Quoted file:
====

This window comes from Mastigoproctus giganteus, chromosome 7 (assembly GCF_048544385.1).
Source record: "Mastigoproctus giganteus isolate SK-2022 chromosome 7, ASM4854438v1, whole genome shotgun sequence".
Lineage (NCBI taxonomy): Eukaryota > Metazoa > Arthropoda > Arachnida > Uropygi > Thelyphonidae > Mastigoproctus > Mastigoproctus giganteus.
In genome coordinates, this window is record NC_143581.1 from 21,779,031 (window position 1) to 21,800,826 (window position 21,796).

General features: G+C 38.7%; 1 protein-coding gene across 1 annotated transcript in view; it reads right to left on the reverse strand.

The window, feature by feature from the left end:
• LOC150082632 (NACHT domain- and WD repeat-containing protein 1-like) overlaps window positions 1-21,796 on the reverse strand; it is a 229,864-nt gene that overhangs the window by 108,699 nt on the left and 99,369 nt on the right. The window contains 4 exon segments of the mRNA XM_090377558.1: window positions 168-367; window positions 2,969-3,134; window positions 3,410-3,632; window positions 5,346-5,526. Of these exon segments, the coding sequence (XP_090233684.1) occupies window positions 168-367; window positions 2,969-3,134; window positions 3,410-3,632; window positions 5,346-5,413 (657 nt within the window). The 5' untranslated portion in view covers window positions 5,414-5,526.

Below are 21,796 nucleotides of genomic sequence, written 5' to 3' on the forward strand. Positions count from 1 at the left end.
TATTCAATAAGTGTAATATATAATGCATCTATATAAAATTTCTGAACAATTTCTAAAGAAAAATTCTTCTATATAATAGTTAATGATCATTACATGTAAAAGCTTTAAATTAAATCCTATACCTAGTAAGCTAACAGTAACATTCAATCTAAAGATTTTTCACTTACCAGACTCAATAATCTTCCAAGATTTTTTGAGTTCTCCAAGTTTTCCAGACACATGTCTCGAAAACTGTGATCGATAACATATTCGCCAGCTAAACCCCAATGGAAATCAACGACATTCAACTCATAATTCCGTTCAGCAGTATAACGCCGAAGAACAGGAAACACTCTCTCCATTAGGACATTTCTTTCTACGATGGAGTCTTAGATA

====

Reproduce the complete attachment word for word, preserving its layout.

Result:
This window comes from Mastigoproctus giganteus, chromosome 7 (assembly GCF_048544385.1).
Source record: "Mastigoproctus giganteus isolate SK-2022 chromosome 7, ASM4854438v1, whole genome shotgun sequence".
Lineage (NCBI taxonomy): Eukaryota > Metazoa > Arthropoda > Arachnida > Uropygi > Thelyphonidae > Mastigoproctus > Mastigoproctus giganteus.
In genome coordinates, this window is record NC_143581.1 from 21,779,031 (window position 1) to 21,800,826 (window position 21,796).

General features: G+C 38.7%; 1 protein-coding gene across 1 annotated transcript in view; it reads right to left on the reverse strand.

The window, feature by feature from the left end:
• LOC150082632 (NACHT domain- and WD repeat-containing protein 1-like) overlaps window positions 1-21,796 on the reverse strand; it is a 229,864-nt gene that overhangs the window by 108,699 nt on the left and 99,369 nt on the right. The window contains 4 exon segments of the mRNA XM_090377558.1: window positions 168-367; window positions 2,969-3,134; window positions 3,410-3,632; window positions 5,346-5,526. Of these exon segments, the coding sequence (XP_090233684.1) occupies window positions 168-367; window positions 2,969-3,134; window positions 3,410-3,632; window positions 5,346-5,413 (657 nt within the window). The 5' untranslated portion in view covers window positions 5,414-5,526.

Below are 21,796 nucleotides of genomic sequence, written 5' to 3' on the forward strand. Positions count from 1 at the left end.
TATTCAATAAGTGTAATATATAATGCATCTATATAAAATTTCTGAACAATTTCTAAAGAAAAATTCTTCTATATAATAGTTAATGATCATTACATGTAAAAGCTTTAAATTAAATCCTATACCTAGTAAGCTAACAGTAACATTCAATCTAAAGATTTTTCACTTACCAGACTCAATAATCTTCCAAGATTTTTTGAGTTCTCCAAGTTTTCCAGACACATGTCTCGAAAACTGTGATCGATAACATATTCGCCAGCTAAACCCCAATGGAAATCAACGACATTCAACTCATAATTCCGTTCAGCAGTATAACGCCGAAGAACAGGAAACACTCTCTCCATTAGGACATTTCTTTCTACGATGGAGTCTTAGATA